One of Kadar’s central themes is the integration of American aesthetics and culture into Yiddish secular school literature. In her second chapter, Kadar examines the cover art of the school magazines as a “vista of the theoretical educational goals and future possibilities that defined their view of society as a whole.” 4 4 Ibid., 24. By comparing the cover art of the Yiddish school movement in the United States with that of Europe, as well as comparing the cover art of the different Yiddish school movements in the United States, Kadar concludes that the artistic choices of secular Yiddish school pedagogues went through a transformation when they took root on American soil. These American magazines opted for visuals that symbolized the challenges and opportunities of America, such as images of American landscapes, cityscapes, and leisure activities. In this way, Kadar shows how the Yiddish schools in America were more than mere transplants of European Jewish culture onto a different continent. Rather, they were a unique regional synthesis that depicted the story of Jewish immigrant acculturation in the United States.
Even as Kadar writes with her primary focus on Americanization in mind, one can situate her subject in the story of a global, secular Yiddish culture that connected Jews around the world through shared history and traditions. Kadar demonstrates parallels and exchanges between the American schools and the European secular Yiddish schools, as these were part of the same phenomenon of Jewish modernization stemming from political and cultural rupture in Europe. As in Europe, it was in large part through the Yiddish school magazines that Yiddish children’s literature found its beginnings in the United States. Additionally, Yiddish pedagogues initially used textbooks from Europe before changing them to create their own textbooks to better fit American Jewish life.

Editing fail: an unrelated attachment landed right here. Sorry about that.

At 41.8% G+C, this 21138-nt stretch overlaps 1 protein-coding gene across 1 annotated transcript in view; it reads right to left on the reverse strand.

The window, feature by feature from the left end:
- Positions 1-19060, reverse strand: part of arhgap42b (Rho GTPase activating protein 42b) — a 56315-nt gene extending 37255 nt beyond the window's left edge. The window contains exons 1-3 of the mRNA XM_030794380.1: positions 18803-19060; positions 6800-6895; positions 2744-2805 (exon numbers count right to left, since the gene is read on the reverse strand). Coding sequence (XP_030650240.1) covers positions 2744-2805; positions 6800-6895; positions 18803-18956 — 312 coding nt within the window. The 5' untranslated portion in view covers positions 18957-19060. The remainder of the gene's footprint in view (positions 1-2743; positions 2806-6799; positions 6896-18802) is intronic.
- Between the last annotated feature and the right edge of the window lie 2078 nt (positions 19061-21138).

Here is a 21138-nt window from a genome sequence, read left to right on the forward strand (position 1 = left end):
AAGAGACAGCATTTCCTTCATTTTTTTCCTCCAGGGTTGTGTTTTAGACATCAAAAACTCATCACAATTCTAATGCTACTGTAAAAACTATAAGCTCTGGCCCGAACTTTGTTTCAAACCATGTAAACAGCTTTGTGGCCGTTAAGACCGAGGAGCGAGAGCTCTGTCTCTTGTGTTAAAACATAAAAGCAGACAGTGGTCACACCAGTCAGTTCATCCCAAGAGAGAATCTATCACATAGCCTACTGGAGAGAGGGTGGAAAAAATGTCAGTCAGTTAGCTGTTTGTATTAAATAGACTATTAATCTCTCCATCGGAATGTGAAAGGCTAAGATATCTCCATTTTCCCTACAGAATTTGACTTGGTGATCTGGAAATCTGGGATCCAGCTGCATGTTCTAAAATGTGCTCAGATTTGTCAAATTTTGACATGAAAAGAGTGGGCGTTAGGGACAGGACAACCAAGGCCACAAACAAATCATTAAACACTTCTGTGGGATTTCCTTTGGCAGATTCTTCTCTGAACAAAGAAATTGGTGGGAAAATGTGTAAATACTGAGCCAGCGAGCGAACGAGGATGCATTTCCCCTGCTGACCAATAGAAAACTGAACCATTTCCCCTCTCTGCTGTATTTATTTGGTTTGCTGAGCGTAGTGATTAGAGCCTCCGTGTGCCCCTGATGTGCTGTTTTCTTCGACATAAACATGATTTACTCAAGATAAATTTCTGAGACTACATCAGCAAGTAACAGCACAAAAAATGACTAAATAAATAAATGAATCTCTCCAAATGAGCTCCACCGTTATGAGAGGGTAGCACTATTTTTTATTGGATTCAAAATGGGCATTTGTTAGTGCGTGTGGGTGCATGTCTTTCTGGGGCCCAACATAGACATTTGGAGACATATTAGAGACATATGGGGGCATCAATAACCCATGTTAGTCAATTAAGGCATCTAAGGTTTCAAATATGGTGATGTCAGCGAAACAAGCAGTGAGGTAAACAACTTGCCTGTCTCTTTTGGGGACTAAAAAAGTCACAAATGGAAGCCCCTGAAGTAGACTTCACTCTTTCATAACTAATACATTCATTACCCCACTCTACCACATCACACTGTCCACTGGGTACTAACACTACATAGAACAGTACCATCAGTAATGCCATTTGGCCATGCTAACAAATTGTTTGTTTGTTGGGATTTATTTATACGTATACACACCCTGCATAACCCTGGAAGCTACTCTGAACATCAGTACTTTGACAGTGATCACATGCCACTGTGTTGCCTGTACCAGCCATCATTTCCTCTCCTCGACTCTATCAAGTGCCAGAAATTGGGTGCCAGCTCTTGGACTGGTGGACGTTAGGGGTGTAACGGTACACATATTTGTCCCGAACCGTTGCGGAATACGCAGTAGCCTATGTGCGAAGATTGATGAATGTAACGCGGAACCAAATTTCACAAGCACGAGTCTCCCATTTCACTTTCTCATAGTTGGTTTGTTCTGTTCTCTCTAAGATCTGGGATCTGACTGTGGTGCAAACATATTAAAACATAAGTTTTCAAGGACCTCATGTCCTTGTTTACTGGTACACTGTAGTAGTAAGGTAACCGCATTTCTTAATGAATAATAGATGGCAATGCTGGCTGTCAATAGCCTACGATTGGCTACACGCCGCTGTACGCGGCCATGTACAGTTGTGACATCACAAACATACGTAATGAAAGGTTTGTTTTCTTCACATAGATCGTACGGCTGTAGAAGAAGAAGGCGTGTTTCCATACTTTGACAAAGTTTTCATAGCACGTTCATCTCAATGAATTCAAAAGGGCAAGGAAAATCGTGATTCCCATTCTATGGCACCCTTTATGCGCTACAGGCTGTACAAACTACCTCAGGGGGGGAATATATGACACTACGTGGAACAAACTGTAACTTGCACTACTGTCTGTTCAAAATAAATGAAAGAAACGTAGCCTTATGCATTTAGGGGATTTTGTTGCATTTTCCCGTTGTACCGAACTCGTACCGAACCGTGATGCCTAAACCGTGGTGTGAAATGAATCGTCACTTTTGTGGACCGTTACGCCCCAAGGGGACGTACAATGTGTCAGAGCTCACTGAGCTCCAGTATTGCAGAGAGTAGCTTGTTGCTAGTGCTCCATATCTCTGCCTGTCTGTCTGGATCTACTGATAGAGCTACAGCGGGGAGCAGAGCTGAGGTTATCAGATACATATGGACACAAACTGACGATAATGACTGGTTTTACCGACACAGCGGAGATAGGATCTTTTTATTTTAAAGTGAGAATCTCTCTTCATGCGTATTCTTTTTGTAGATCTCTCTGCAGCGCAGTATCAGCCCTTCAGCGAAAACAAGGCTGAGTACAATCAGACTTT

Here Kadar’s work can be placed in conversation with other studies of Yiddish children’s literature. For example, in the volume Children and Yiddish Literature: From Early Modernity to Post Modernity (2016), published just the year before Raising Secular Jews came out, editors Gennady Estraikh, Kerstin Hoge, and Mikhail Krutikov write in their introduction of the importance of Yiddish schools as institutions that helped birth Yiddish children’s literature. The authors further explain that during the interwar period, “Yiddish children’s literature became an established arm of cultural activity in all three centers of Yiddish culture, viz. the Soviet Union, (non communist) Eastern Europe, and North America,” where there were also instances of “cross-fertilization.”